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Participation: Rhetoric and Reality. The Importance of Understanding Stakeholders Based on a Case Study in Upper East Ghana

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Based on the views of a number of stakeholders involved in the development of small reservoir systems in the Upper East Region of Ghana in West Africa, this paper examines the importance of understanding the stakeholders whom the international development community wants to include in its participatory approaches. The paper also aims to show that terms such as participation’, participatory approach’ and participatory planning’ are often used in project proposals, but that in reality the extent to which stakeholders are actually able to participate in projects is limited. This limitation is often due to a lack of understanding by the project organization of the interests and views of the stakeholders, which are then not incorporated in the project process. A stakeholder analysis could provide more insight in the interests, goals and views of all stakeholders involved in a project, as well as in the differences between the stakeholders. In the development of water resources, the long-term sustainability of a project's work is dependent on the manner in which relevant (often local) stakeholders continue the process after the official time of the project has ended. Thus, since the project is dependent on the involvement of relevant stakeholders, the formulation of adequate and appropriate forms of stakeholder engagement that will ensure information exchange and participation is essential. However, as the case study shows, such analyses were not always carried out, thus leading to a number of problems with project implementation and also with transplantation from one region, district or community to another.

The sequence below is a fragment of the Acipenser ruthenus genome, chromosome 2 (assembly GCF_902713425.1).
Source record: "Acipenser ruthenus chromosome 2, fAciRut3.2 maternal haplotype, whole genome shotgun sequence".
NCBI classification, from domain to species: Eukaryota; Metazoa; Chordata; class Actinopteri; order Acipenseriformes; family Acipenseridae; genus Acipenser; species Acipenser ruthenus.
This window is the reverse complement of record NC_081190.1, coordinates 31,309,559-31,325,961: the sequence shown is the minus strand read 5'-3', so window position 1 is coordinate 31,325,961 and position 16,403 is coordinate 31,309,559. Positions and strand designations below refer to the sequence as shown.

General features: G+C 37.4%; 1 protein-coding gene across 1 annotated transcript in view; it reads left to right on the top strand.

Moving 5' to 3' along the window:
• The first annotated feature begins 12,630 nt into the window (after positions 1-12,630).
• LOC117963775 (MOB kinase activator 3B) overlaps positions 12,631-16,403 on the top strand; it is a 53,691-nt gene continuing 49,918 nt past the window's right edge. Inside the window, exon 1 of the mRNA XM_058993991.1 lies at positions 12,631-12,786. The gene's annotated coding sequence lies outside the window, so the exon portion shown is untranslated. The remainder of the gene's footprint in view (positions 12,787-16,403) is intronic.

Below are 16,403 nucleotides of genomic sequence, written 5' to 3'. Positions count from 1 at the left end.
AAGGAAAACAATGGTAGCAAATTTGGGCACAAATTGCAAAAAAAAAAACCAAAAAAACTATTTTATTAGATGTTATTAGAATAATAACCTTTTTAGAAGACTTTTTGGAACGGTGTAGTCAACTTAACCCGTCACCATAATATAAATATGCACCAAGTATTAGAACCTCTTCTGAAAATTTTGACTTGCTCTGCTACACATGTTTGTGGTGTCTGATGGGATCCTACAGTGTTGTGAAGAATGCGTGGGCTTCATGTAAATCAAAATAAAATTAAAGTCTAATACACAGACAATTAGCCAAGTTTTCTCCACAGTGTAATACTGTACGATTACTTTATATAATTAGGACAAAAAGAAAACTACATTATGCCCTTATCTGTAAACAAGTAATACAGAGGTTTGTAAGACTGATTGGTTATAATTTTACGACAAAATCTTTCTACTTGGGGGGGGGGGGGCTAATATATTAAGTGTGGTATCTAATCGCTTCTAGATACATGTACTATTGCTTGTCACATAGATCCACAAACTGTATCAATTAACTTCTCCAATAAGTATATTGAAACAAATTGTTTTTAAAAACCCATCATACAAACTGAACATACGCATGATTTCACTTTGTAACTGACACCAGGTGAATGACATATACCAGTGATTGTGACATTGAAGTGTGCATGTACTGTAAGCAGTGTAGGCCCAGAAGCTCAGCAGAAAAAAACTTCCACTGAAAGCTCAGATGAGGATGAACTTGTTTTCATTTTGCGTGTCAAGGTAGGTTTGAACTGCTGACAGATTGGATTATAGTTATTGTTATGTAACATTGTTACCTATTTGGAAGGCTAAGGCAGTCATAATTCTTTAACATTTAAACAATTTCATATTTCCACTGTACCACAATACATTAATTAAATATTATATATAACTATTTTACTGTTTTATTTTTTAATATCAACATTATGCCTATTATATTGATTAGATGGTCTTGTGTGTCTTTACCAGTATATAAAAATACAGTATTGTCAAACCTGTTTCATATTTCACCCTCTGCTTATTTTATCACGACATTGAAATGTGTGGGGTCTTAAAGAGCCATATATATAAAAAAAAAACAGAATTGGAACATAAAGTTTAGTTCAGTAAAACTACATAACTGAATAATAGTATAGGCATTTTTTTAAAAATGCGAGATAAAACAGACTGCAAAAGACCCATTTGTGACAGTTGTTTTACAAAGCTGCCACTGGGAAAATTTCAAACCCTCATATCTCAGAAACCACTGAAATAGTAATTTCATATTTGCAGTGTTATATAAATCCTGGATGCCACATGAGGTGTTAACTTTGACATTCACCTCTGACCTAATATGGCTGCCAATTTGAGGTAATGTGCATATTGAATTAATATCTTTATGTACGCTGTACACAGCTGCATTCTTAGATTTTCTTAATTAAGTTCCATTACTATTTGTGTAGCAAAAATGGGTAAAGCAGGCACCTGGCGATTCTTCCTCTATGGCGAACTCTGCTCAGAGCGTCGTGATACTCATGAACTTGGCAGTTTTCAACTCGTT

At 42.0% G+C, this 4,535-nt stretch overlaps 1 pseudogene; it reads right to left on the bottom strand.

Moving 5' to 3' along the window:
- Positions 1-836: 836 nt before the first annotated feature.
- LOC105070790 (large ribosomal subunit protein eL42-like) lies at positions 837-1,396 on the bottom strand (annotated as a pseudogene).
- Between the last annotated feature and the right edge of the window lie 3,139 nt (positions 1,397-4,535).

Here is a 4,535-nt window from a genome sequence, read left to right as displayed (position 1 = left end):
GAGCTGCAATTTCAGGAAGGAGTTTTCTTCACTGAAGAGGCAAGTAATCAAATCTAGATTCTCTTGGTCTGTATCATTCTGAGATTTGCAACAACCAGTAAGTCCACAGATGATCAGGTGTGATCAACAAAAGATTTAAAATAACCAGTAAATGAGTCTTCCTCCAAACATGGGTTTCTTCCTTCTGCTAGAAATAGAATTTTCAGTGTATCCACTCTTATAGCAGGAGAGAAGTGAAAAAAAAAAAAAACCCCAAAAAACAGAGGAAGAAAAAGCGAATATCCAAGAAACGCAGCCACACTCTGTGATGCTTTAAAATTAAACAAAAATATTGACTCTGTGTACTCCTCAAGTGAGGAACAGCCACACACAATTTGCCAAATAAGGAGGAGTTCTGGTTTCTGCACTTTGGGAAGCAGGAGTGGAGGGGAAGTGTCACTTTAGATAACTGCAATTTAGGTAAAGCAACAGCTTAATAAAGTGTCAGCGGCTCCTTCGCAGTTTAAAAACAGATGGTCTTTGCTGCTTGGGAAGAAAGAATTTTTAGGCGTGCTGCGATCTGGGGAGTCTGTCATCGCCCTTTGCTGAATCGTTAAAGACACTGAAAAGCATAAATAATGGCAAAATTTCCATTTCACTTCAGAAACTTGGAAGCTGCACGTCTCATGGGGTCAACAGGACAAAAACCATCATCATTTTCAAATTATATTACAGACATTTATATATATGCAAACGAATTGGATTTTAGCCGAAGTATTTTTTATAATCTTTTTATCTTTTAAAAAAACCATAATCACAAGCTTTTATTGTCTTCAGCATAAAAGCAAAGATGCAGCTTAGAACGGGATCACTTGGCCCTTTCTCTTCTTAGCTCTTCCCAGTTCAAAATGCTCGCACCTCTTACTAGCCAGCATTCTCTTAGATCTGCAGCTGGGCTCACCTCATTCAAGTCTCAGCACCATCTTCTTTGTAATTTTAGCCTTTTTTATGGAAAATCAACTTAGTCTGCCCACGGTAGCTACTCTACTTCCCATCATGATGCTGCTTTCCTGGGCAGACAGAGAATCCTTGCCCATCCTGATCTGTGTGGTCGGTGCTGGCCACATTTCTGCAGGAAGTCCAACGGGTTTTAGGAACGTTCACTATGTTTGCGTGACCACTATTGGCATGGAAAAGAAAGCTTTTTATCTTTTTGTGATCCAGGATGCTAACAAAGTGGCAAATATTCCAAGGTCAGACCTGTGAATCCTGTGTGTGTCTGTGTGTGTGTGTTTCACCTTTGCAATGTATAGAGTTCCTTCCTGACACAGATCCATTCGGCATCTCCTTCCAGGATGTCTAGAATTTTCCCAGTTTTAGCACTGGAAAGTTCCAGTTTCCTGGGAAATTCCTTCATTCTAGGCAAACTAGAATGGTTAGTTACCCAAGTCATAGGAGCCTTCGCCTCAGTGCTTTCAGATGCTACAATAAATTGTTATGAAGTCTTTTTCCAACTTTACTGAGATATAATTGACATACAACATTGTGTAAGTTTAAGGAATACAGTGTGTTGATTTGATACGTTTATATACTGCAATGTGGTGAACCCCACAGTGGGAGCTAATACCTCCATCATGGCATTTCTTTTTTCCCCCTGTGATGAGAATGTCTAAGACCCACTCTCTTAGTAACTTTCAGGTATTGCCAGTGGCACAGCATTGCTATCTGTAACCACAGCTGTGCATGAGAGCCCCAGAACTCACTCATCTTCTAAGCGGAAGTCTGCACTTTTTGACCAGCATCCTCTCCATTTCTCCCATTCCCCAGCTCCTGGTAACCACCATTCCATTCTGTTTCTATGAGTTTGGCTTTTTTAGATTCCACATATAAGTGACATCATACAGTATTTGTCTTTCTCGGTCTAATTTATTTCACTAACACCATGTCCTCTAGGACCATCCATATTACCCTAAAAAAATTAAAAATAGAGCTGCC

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Document Type: Research Article

Affiliations: Water Resources Management, Faculty of Civil Engineering, Delft University of Technology, the Netherlands

Publication date: December 1, 2006

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